Superficial temporal artery pseudoaneurysms (STAP) are uncommon vascular lesions typically coinciding with blunt head trauma. Although hundreds of cases have been described (5,10), few have been reported in sports medicine journals. Diagnosis of STAP can be made clinically, presenting as painless masses at the site of injury. STAP can be confused with cysts, abscesses, hematomas, lipomas, and other dermal lesions (2) but can be primarily identified using duplex ultrasound (US) or computed tomography angiography (CTA). Point-of-care musculoskeletal US, a modality becoming more widely available in sports medicine clinics, provides safe and accurate diagnosis of STAP and can facilitate referral, treatment, and ultimately return to play for athletes (10). Timely diagnosis is critical as pseudoaneurysm rupture is the main cause of morbidity. We present the case of a 16-year-old high school lacrosse player who developed STAP after being struck by a lacrosse ball.
A 16-year old teenage boy presented to our sports medicine clinic with a painless left frontotemporal subcutaneous mass. Four weeks prior, he was struck in his helmeted head by a lacrosse ball from a close-range shot. He developed an area of swelling and discoloration over the left forehead 10 to 15 min after impact. He did not experience any headache, dizziness, or light/noise sensitivity postinjury. Initially, his lesion was managed as a scalp hematoma, and conservative treatment consisting of ice and compression was recommended. His athletic trainer referred him after his lesion failed to resolve clinically. Examination showed a 1-cm × 1-cm mobile, firm, rubbery mass in the subcutaneous tissue overlying the left forehead (Fig. 1A). The mass was nontender and pulsatile, with no appreciable underlying bony step-off. No bruising or hyperpigmentation was seen. The patient was neurologically stable.
Doppler US identified a hypoechogenic, pulsatile structure in the subgaleal soft tissue, whereas color Doppler displayed appreciable venous and arterial flow through the structure (Fig. 1B,C). CTA was recommended to allow assessment of both soft tissue and bony pathology given the traumatic nature of the injury. CTA confirmed a pseudoaneurysm of the frontal branch of the left superficial temporal artery (STA).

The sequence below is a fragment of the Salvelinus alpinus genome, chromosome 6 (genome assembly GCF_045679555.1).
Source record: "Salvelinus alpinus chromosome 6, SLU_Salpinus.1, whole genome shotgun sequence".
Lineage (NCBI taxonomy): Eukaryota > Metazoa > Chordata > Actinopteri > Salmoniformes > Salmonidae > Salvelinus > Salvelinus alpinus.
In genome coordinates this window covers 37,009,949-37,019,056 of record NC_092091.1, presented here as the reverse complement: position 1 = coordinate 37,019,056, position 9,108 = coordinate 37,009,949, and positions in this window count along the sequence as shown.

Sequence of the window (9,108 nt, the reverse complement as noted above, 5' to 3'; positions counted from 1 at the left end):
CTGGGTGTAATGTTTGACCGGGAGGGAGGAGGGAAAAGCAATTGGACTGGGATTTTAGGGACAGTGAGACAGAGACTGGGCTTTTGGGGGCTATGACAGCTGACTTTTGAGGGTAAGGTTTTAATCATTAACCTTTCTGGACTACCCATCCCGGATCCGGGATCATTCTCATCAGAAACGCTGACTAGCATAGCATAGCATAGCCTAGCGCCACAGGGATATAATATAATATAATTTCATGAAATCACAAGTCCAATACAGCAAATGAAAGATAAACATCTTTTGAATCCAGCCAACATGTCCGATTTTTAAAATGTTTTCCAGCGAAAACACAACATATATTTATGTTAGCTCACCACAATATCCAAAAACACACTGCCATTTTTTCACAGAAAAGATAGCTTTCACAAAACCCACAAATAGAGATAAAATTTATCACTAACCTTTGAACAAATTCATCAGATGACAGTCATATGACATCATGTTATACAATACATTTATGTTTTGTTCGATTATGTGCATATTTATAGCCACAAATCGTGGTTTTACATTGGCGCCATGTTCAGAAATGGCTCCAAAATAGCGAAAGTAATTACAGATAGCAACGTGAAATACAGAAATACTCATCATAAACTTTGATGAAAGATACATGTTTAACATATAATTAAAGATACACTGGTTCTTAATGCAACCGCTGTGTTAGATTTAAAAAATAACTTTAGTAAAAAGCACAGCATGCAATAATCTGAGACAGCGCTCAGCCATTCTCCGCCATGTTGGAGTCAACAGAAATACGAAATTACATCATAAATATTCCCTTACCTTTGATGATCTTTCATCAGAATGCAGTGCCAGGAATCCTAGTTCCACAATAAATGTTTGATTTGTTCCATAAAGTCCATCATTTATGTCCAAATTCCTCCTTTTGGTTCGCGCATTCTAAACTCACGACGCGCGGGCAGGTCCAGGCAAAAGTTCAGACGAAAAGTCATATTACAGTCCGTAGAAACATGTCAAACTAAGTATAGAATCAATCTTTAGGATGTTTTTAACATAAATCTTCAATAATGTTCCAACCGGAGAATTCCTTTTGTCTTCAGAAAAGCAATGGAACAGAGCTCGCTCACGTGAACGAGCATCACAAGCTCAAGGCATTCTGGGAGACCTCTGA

Surgical exploration was performed. The course of the proximal STA branch feeding the aneurysm was identified using US. Proximal control of the STA was obtained in the subgaleal plane, and the pseudoaneurysm was identified as located in the galeal layer (Fig. 2A). Proximal and distal feeders were ligated and microsurgical resection of the aneurysm was accomplished (Fig. 2B). Histology confirmed a pseudoaneurysm with mural hemorrhages and proliferating inflammatory granulation tissue with hemosiderin deposits and a luminal thrombus. At 1-month follow-up, the athlete was cleared to return to collision sports.
STAP remains the most common type of craniofacial traumatic aneurysms (8). Thomas Bartholin first documented a STAP lesion secondary to blunt trauma in 1644 (5). Subsequently, nearly 400 STAP cases have been reported (10). Since 1994, STAP has been reported with increasing frequency in sports (9). Most incidental causes involve a high-speed projectile that imparts a blow to the athlete’s temporal fossa. To our knowledge, this is the first case report of STAP in a lacrosse player and one of few sport-related cases involving a helmeted athlete.